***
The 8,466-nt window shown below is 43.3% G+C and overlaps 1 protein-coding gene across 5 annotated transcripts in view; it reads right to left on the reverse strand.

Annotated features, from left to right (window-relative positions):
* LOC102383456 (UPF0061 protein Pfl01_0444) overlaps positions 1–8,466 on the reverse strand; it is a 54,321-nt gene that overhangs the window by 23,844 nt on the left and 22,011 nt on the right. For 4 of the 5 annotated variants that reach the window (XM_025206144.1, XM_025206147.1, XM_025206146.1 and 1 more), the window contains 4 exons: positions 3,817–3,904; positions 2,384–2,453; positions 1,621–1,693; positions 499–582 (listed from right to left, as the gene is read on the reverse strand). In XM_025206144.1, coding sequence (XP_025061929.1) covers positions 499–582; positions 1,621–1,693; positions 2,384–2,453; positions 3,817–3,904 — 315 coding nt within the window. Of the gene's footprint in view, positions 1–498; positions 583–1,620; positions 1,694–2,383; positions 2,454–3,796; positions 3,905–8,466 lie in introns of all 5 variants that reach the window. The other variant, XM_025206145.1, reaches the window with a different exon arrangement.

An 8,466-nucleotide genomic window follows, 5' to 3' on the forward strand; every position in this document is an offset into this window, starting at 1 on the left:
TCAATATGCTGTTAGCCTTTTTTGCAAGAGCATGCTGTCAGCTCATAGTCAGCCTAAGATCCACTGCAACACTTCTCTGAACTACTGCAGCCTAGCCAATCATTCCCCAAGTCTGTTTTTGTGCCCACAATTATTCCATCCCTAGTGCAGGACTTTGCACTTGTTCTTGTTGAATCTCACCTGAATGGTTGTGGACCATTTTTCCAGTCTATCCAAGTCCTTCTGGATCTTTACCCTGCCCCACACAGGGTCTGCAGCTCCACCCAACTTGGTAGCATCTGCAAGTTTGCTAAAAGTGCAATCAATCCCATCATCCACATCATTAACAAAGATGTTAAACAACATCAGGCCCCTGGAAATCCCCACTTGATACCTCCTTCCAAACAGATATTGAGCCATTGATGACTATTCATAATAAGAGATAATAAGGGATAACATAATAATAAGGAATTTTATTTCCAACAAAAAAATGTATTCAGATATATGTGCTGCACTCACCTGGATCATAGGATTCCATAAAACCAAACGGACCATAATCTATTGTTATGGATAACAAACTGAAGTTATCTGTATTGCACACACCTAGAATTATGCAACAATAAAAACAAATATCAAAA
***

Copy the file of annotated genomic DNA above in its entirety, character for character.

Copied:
The 8,466-nt window shown below is 43.3% G+C and overlaps 1 protein-coding gene across 5 annotated transcripts in view; it reads right to left on the reverse strand.

Annotated features, from left to right (window-relative positions):
* LOC102383456 (UPF0061 protein Pfl01_0444) overlaps positions 1–8,466 on the reverse strand; it is a 54,321-nt gene that overhangs the window by 23,844 nt on the left and 22,011 nt on the right. For 4 of the 5 annotated variants that reach the window (XM_025206144.1, XM_025206147.1, XM_025206146.1 and 1 more), the window contains 4 exons: positions 3,817–3,904; positions 2,384–2,453; positions 1,621–1,693; positions 499–582 (listed from right to left, as the gene is read on the reverse strand). In XM_025206144.1, coding sequence (XP_025061929.1) covers positions 499–582; positions 1,621–1,693; positions 2,384–2,453; positions 3,817–3,904 — 315 coding nt within the window. Of the gene's footprint in view, positions 1–498; positions 583–1,620; positions 1,694–2,383; positions 2,454–3,796; positions 3,905–8,466 lie in introns of all 5 variants that reach the window. The other variant, XM_025206145.1, reaches the window with a different exon arrangement.

An 8,466-nucleotide genomic window follows, 5' to 3' on the forward strand; every position in this document is an offset into this window, starting at 1 on the left:
TCAATATGCTGTTAGCCTTTTTTGCAAGAGCATGCTGTCAGCTCATAGTCAGCCTAAGATCCACTGCAACACTTCTCTGAACTACTGCAGCCTAGCCAATCATTCCCCAAGTCTGTTTTTGTGCCCACAATTATTCCATCCCTAGTGCAGGACTTTGCACTTGTTCTTGTTGAATCTCACCTGAATGGTTGTGGACCATTTTTCCAGTCTATCCAAGTCCTTCTGGATCTTTACCCTGCCCCACACAGGGTCTGCAGCTCCACCCAACTTGGTAGCATCTGCAAGTTTGCTAAAAGTGCAATCAATCCCATCATCCACATCATTAACAAAGATGTTAAACAACATCAGGCCCCTGGAAATCCCCACTTGATACCTCCTTCCAAACAGATATTGAGCCATTGATGACTATTCATAATAAGAGATAATAAGGGATAACATAATAATAAGGAATTTTATTTCCAACAAAAAAATGTATTCAGATATATGTGCTGCACTCACCTGGATCATAGGATTCCATAAAACCAAACGGACCATAATCTATTGTTATGGATAACAAACTGAAGTTATCTGTATTGCACACACCTAGAATTATGCAACAATAAAAACAAATATCAAAA